And now that the well has literally dried up I feel… a little… well… guilty.

  • Guilty for not breastfeeding longer
    • And extra guilty because it was relatively easy for me, I didn’t even have to work that hard for it and I’m not doing it anymore
  • Guilty for not trying hard to keep up my supply
    • I could have tried ‘power hour’ pumping sessions or all of the lactation inducing food items on repeat, but I didn’t
  • Guilty for being excited to have my body back
    • No one is relying on my body for anything and it’s kinda great

This is where it’s awesome to have a cheerleader in your life. As I confessed these things in our kitchen to my husband who was busy washing New Baby’s bottles from daycare he said:

I’m not going to pretend to understand how you’re feeling but what I will tell you is this…

  • You made it longer with New Baby than you did with V

  • He’s got over 9 months of breast milk under his belt and soon he’ll be One and onto real human food so it’s about to end anyway

  • You did awesome, it’s over… and time for you to get over it


He’s right. All of that is true. Especially the last point – it’s over and time for me to get over it. Stop dwelling and MOVE ON!

There really are so many things to look forward to…

  • My pump doesn’t need to ride shotgun on the commute to work anymore
  • My schedule just opened up, no need to block chunks of time and lock my office door to pump over emails
  • No more thawing bags of milk and stressing about losing a drop of liquid gold to a leaky bag
  • I get my boobs back

Oh.. and above all my little dude will be totally and completely FINE without it.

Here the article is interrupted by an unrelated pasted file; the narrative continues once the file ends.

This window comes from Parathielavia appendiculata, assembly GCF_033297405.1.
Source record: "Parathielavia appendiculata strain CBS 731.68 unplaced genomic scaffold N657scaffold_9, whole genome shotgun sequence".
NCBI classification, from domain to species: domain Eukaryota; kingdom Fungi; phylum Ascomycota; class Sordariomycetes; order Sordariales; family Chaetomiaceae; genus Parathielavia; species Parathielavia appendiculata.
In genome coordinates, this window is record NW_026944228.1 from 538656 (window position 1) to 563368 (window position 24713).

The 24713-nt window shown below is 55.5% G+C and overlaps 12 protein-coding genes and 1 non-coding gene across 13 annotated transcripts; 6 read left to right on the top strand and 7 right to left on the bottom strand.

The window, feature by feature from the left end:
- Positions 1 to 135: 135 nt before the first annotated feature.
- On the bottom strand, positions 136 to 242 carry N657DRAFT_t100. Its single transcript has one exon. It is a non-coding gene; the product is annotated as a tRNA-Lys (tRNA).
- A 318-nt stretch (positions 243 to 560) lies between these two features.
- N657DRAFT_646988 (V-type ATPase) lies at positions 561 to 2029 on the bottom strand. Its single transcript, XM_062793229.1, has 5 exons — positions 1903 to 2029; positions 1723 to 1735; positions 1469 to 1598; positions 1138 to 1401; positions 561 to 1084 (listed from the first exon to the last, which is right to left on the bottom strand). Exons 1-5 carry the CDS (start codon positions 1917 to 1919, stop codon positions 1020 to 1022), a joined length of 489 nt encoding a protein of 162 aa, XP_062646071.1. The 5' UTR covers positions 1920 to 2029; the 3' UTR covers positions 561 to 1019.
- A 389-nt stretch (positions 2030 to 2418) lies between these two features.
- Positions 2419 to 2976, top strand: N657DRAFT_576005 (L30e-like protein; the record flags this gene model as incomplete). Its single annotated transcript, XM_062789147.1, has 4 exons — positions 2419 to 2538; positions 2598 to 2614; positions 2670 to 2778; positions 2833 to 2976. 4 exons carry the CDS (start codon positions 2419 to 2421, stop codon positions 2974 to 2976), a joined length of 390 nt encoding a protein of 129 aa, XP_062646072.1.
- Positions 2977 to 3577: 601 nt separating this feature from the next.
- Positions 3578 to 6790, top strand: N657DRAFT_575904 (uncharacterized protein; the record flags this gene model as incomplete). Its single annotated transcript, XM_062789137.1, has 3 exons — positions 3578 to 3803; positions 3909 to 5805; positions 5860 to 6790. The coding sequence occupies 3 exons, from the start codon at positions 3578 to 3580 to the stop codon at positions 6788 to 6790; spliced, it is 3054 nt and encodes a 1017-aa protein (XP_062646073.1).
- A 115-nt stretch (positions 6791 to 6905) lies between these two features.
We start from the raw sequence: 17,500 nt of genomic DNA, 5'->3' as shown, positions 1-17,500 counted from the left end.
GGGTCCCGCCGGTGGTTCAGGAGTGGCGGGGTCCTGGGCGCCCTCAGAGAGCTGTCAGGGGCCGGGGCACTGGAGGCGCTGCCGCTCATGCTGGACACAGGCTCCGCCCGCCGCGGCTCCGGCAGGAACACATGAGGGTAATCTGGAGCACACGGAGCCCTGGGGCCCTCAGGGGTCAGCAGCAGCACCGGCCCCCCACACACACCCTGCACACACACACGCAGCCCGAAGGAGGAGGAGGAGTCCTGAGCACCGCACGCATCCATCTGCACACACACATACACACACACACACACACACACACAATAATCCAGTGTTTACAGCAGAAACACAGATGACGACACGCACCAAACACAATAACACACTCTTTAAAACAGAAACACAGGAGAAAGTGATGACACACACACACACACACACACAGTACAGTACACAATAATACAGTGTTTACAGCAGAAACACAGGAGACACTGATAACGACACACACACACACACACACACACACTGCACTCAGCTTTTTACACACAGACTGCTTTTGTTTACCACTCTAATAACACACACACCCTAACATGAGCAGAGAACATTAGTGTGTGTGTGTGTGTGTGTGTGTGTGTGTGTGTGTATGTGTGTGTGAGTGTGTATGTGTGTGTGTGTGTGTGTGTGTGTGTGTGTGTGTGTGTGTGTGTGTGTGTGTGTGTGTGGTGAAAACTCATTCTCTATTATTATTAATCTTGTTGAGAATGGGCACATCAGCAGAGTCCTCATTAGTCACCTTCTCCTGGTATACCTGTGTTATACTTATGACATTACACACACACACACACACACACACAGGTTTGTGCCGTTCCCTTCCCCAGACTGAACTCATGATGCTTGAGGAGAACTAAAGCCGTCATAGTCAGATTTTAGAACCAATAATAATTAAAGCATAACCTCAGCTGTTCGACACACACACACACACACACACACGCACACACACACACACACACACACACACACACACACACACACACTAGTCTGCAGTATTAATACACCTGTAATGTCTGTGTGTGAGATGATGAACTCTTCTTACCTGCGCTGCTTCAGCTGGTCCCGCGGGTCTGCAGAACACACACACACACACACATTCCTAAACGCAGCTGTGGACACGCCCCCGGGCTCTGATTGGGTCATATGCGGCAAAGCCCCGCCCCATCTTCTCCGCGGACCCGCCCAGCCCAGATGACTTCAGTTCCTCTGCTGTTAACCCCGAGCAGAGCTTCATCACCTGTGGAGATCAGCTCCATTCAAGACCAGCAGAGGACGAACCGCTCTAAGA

Cheers to that!


working mom

5 simple ways to support your pumping partner

June 9, 2016

Recently in my facebook feed the article on Romper by Jamie Kenney “12 Things Grown-Ass Men Do For Their Partners Who Are Breastfeeding” popped up in my feed. Since I was, at the time, still breastfeeding (which can been an all-consuming activity) I was intrigued. I agree with some of her points wholeheartedly such as ‘don’t be weird about boobs’ and ‘don’t complain about having to “share the boobs”’ (and for the record they are MY BOOBS THANK YOU!). I have been thinking of my own journey with breastfeeding and more importantly as a full-time working mom PUMPING. Here are my ‘5 simple ways to support your pumping partner’.

5 simple ways to support your pumping partner

5 simple ways to support your pumping partner

Clean It Up

I can definitively say that my husband washed my pump parts far more times than I did. He’s most excited now that I’m done pumping that he doesn’t have to wash the parts ever again! Be a good partner – know what the parts are, how they come apart and how they’re cleaned.

Leak Guard

One of the most devastating things for a mother who’s pumping is to see any precious milk go to waste. One of the sneakiest culprits of this is a leaky milk storage bag. It can literally bring a mom to tears. Keep an eye on the bags while they’re thawing and when necessary save any of that ‘liquid gold’ from going literally down the drain.